The Tohoku region was devastated by the massive earthquake and tsunami in addition to a nuclear power plant accident. Even though two years have passed since then, we haven’t been able to do anything and we can’t find any effective solutions yet. The lives of the people in the Tohoku area are still exposed to risk in the shadow of nuclear disaster.
I wonder when we began to forget to worship of nature. Without noticing it, we began to forget to listen to the voices of the mountains, rivers, grasses, or trees. And when we lost our feelings to feel a sense of gratitude for nature, we started to violate against natural laws.
Our ancestors in the Tohoku area had believed in the spirits and gods within nature. They had lived with nature. This rich sense of Japan’s spiritual culture was embodied and passed down for generations as a folk belief by our ancestors. The way I see it, why the disaster does not come to an end is because we have forgotten the folklore which we should care most in the process. At the same time, I, as a person who is living in Tohoku now, believe that I have a mission to pass down those sprits that we got from our ancestors to the next generation. I feel it strongly. When I faced to nature with the venerable lessons and the foresights of our forerunners, nature talked to me. I heard the voices of the mountains, rivers, grasses and trees. I learned from nature that the wake of the lake surface gives us an endless hope, sunbeams streaming through leaves wrap us with its warmth and coziness, and the reflection of the veneration teach us that there are always two sides in the world; the true image and the virtual image.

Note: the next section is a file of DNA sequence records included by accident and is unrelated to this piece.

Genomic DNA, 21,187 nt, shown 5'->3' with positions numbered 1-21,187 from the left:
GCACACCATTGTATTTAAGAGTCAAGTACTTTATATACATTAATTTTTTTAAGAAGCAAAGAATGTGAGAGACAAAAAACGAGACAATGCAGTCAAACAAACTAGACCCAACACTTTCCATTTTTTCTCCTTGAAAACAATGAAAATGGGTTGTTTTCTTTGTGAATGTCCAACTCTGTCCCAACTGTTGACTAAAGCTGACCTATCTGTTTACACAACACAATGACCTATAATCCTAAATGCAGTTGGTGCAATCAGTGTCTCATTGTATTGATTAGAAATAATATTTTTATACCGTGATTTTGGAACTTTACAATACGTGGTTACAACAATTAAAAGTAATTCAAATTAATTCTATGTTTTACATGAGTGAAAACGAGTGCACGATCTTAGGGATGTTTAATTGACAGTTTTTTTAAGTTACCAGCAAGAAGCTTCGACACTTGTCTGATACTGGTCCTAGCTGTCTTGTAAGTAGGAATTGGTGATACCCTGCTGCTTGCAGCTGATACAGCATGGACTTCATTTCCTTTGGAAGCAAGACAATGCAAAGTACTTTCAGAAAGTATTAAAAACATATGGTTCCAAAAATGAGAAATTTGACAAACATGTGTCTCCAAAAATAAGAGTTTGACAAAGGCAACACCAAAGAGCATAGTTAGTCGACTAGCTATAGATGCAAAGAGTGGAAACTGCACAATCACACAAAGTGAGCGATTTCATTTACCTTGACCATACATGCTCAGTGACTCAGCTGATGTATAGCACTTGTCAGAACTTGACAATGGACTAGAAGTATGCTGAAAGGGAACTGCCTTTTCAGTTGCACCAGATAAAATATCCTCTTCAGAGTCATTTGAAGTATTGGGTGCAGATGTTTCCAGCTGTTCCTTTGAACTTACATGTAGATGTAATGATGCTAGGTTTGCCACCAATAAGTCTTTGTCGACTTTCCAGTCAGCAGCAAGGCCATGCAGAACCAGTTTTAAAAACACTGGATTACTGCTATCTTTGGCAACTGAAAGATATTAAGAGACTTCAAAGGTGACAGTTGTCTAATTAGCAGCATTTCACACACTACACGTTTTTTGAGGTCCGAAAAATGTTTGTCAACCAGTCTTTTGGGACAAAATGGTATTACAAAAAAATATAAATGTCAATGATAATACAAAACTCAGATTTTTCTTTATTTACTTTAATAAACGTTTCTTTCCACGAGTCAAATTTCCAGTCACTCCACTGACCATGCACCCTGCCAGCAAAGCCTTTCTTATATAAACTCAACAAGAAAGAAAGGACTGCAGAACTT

With taking pictures of these aspects, I want to embody the messages from nature which people in Tohoku must have heard since early times. And I hope many people restore the heart of caring of nature and create a bright future for the earth.